Energy Access in Informal Settlements: ERG’s Jess Kersey and Dan Kammen Convene a Conference for the Spotlight Kampala Collaboration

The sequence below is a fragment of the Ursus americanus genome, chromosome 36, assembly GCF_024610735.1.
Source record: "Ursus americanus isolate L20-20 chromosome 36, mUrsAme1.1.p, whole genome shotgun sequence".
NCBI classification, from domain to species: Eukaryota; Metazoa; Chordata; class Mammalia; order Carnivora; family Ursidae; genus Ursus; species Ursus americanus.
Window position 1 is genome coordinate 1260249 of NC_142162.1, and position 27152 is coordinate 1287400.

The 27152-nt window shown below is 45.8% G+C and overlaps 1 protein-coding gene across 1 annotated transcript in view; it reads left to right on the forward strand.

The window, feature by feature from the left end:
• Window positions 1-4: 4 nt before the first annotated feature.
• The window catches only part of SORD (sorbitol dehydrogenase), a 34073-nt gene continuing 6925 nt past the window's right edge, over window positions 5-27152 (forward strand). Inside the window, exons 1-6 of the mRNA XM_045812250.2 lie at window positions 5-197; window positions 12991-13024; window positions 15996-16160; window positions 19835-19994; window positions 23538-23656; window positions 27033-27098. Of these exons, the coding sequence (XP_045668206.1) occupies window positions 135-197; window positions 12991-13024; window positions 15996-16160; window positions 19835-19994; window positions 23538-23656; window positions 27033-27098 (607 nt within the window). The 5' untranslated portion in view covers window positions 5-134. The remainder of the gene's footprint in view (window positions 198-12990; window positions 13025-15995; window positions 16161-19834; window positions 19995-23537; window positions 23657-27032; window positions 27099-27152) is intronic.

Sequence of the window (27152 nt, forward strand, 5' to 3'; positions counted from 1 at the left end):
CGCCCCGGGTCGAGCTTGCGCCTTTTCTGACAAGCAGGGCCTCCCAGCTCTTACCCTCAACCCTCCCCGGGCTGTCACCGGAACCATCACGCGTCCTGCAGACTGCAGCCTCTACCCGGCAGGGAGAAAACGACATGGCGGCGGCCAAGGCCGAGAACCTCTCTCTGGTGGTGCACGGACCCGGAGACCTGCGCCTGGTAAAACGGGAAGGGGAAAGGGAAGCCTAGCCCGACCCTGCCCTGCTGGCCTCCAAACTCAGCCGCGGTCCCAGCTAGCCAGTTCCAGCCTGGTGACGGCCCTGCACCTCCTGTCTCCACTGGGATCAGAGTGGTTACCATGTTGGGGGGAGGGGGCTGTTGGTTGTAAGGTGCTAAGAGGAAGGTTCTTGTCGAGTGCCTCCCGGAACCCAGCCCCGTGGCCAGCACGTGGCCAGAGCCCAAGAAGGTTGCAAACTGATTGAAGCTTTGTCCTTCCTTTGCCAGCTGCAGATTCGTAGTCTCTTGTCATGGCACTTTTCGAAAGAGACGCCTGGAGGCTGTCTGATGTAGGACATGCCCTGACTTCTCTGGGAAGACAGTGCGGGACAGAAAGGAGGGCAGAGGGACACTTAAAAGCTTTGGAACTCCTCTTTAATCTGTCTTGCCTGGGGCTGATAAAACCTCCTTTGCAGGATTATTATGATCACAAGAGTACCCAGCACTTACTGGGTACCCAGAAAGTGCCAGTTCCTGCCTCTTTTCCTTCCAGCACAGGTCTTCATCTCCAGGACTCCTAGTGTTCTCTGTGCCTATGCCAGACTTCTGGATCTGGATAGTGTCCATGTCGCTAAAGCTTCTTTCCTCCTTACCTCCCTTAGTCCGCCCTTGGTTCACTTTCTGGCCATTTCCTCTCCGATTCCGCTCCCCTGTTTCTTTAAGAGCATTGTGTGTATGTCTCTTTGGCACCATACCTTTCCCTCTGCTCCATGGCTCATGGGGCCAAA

Many of the billion people living in informal settlements and “slums” worldwide face persistent inequities in access to electricity. Recognizing the scale of urban energy access challenges, and the scarcity of work on informal urban settings within the larger body of research around Sustainable Development Goal 7 (“ensure access to affordable, reliable, sustainable and modern energy for all”), Spotlight Kampala is a research initiative with the objective of providing large-scale quantitative data, contextualized with deep qualitative work, on energy access. The project currently works with 25 communities in Kampala, Uganda. Spotlight Kampala is a women-led, multidisciplinary team of engineers, geographers, urban planners, and civil society advocates. The project team was built intentionally to reflect a diverse set of academic and advocacy partners to ensure that the findings of the study can catalyze local action. Within UC Berkeley, the lead institution of the project, Spotlight Kampala is led by Jessica Kersey, PhD student in the Energy and Resources Group (ERG), and Prof. Dan Kammen, Lau Distinguished Professor of Sustainability. From May 8-15, Spotlight Kampala held a week-long conference at UC Berkeley to progress joint work under the initiative. Judith Mbabazi and Paul Kyoma traveled from Kampala, Uganda to attend as part of a Mastercard Foundation Faculty Seed Grant awarded to ERG’s Professor Kammen and Makerere University’s Professor Mukwaya. Colleagues from the University of Arizona, University of Massachusetts Amherst, the University of Washington, and the University of West Virginia were also in attendance. The group held daily planning sessions at Giannini Hall to align on a shared problem and impact statements, discuss early findings and recommendations, and plan for future phases of dissemination work. On May 15th, the team hosted a seminar on campus in collaboration with the UC Berkeley’s Center for African Studies, where they discussed the challenges of electricity access in informal urban settings, experiences with participative approaches to data collection, and shared early findings. Specific attention was paid to methodological innovation, which combines traditional social science research with remote monitoring, and the benefits and challenges of collaborative, team-led approaches. In addition to conference activities, the Berkeley and Kampala based team enjoyed trips to San Francisco and South Lake Tahoe. In the upcoming phase of work, the team will reconvene in Kampala from June-July 2023 to hold community forums in each of the 25 communities that participated in the research. On July 26, they will also host a stakeholder engagement workshop with leaders from the government, regulator, and utility, and community representatives. The objective of these activities is to identify, evaluate, and prioritize a set of potential solutions to improve the inclusivity of electricity access in Kampala.